I’ll often ask clients what their color preferences are for container garden plantings or as a palette for a new garden border. It can often be hard for them to articulate, however, and ends up being a series of Q & A – reds? Yes. Oranges? Not sure. Blues? Maybe. I find that I need to offer a new vocabulary and as always Nature provides.
I was looking for ideas for a color scheme for an area of my own garden. I had the warm cedar siding of the little guest cabin which formed a pleasing association with the peeling cinnamon colored bark of the paper bark maple (Acer griseum). On a whim (and because I had them!), I also added orange crocosmia around the tree at which point I began to see a theme emerging of warm, somewhat mellow tones.
Next I added a golden ‘Skylands’ oriental spruce (Picea orientalis ‘Skylands’), rich yellow ‘Zagreb’ tickseed (Coreopsis verticillata ‘Zagreb’) and dozens of yellow daffodils. As I planted ‘Crème brulee’ coral bells (Heuchera) in the cabin’s window box and adjacent container I was finally able to put a name to my color scheme; sunset.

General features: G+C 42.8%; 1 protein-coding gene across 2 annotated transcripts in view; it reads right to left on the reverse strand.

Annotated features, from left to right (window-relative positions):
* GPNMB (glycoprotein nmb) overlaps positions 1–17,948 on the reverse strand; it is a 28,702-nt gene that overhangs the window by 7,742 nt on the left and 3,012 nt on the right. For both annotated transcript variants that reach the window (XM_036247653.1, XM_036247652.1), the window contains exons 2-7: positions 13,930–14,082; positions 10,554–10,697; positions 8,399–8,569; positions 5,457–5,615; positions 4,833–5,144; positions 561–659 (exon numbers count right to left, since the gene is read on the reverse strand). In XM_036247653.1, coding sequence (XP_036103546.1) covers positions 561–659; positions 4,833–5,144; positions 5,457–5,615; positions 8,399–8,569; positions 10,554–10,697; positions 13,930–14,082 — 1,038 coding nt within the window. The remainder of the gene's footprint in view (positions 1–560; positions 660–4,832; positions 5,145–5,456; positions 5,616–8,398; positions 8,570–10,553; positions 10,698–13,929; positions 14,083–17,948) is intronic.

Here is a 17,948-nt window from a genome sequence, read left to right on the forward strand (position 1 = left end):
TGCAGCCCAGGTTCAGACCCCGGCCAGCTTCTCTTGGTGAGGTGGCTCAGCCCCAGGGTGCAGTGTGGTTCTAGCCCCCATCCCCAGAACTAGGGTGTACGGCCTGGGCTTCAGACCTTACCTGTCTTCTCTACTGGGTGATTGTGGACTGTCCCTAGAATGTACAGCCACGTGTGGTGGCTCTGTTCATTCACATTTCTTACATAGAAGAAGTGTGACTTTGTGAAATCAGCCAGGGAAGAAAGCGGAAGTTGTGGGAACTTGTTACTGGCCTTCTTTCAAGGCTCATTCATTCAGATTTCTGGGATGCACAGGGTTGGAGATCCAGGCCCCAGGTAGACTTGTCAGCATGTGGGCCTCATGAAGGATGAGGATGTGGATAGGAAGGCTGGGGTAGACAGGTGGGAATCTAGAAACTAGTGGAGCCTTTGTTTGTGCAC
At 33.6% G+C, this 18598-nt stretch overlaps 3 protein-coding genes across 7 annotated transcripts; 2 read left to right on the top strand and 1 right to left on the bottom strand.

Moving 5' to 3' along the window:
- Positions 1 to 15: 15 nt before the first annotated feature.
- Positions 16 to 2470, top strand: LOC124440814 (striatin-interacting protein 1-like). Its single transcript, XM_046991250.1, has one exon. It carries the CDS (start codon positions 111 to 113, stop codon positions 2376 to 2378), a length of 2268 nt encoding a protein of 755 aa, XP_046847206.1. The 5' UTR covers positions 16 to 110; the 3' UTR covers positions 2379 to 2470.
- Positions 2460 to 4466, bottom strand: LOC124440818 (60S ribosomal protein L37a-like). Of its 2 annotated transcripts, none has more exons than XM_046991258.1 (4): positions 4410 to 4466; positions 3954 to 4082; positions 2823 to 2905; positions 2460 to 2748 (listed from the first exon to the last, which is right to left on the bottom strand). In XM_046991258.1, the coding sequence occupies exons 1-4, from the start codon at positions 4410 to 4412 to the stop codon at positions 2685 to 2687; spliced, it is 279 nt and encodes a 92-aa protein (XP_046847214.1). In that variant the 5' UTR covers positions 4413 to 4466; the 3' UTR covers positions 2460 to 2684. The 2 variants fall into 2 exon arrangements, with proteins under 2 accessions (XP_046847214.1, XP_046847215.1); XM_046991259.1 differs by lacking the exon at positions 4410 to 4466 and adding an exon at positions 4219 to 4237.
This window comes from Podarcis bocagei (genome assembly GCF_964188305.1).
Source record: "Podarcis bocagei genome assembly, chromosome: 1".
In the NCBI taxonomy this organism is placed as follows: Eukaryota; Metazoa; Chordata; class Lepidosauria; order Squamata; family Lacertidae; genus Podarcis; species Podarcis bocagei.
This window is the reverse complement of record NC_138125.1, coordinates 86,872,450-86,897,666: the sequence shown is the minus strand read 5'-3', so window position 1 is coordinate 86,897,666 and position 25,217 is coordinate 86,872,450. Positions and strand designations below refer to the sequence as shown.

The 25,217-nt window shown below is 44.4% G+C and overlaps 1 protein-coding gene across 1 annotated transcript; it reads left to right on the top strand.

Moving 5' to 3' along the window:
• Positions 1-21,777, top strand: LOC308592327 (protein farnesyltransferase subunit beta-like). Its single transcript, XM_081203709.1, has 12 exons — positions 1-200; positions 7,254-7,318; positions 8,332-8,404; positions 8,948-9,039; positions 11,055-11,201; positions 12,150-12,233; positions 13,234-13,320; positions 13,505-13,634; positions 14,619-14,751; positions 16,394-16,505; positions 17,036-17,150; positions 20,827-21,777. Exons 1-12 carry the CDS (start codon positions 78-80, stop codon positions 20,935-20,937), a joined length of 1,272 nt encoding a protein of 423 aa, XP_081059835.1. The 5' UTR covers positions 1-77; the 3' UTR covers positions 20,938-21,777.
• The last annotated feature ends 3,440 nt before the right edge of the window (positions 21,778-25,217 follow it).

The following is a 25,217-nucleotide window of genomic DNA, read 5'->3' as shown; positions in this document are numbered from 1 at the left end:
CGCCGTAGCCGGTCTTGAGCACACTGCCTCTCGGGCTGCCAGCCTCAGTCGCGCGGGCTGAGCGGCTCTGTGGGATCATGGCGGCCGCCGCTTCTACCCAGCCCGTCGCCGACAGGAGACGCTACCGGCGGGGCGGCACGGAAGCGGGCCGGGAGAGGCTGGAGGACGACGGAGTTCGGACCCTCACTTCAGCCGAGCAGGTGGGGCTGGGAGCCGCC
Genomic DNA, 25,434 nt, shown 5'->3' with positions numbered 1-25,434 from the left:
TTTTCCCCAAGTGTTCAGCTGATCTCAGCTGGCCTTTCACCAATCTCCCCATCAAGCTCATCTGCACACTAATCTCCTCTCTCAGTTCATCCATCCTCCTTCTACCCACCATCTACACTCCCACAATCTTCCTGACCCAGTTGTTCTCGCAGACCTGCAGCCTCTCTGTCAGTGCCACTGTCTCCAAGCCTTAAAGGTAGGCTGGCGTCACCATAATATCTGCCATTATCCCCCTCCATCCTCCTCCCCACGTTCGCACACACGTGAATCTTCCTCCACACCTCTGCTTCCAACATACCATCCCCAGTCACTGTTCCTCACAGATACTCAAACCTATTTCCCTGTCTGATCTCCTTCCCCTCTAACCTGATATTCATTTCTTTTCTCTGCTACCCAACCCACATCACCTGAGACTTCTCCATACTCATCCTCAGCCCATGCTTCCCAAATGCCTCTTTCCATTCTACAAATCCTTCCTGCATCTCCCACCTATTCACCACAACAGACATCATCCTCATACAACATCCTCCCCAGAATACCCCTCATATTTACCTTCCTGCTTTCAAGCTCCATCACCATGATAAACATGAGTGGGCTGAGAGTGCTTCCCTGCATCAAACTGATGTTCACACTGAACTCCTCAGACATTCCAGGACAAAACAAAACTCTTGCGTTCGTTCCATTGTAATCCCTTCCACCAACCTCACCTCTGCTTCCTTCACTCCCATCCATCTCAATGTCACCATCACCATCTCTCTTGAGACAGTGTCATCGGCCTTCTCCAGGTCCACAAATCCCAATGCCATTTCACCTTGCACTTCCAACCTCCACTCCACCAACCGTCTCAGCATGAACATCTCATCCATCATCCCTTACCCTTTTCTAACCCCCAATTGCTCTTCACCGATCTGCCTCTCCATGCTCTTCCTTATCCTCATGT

Using a Nature inspired theme releases me from the frustration of having to decide if I prefer orange or red. It frees me up to select shades from deep burgundy to burnt orange, adding in softer highlights or more vibrant fiery shades as I choose. It's also proving to be lots of fun as I combined ‘Double play Big Bang’ spirea (Spiraea japonica 'Tracy') with a fabulous deciduous mollis azalea (Rhododendron x kosteranum) whose coral flowers perfectly echoed the color of the new growth on the spirea.
Looking to mid-summer I have mass planted black eyed Susan’s (Rudbeckia ‘Goldsturm’) thanks to the generosity of friends and intend to add a swathe of blousy red oriental poppies (Papaver orientalis sp.) nearby for an explosion of color later this month. As summer transitions to fall I’ll keep the color story going with the tall switch grass ‘Shenandoah’ (Panicum v. ‘Shenandoah’). This whispering grass may start out olive green but quickly matures to rich burgundy blades which dance in the slightest summer breeze. I still have more plants to add as well as a small fountain using a 2’ tall ceramic brown ‘teapot’ which will be placed by the cabin porch.
Incorporating non-plant material such as containers, pathways or even the cabin is a way to add solidity to an otherwise seasonally changing picture. These elements can anchor the color theme and become a reference point around which other ethereal stars are showcased.
Your interpretation of ‘sunset’ may be different from mine and feature shades of pink, purple and midnight blue. The good news is that it doesn't matter! This is just a vocabulary to help guide you visually at the nurseries.
The chances are that if your color scheme is inspired by Nature – it will be fabulous. Surely we are simply students of Art seeking to learn and to share?
PS. If you'd like to read about the adventure of moving the cabin into this border you can do so here.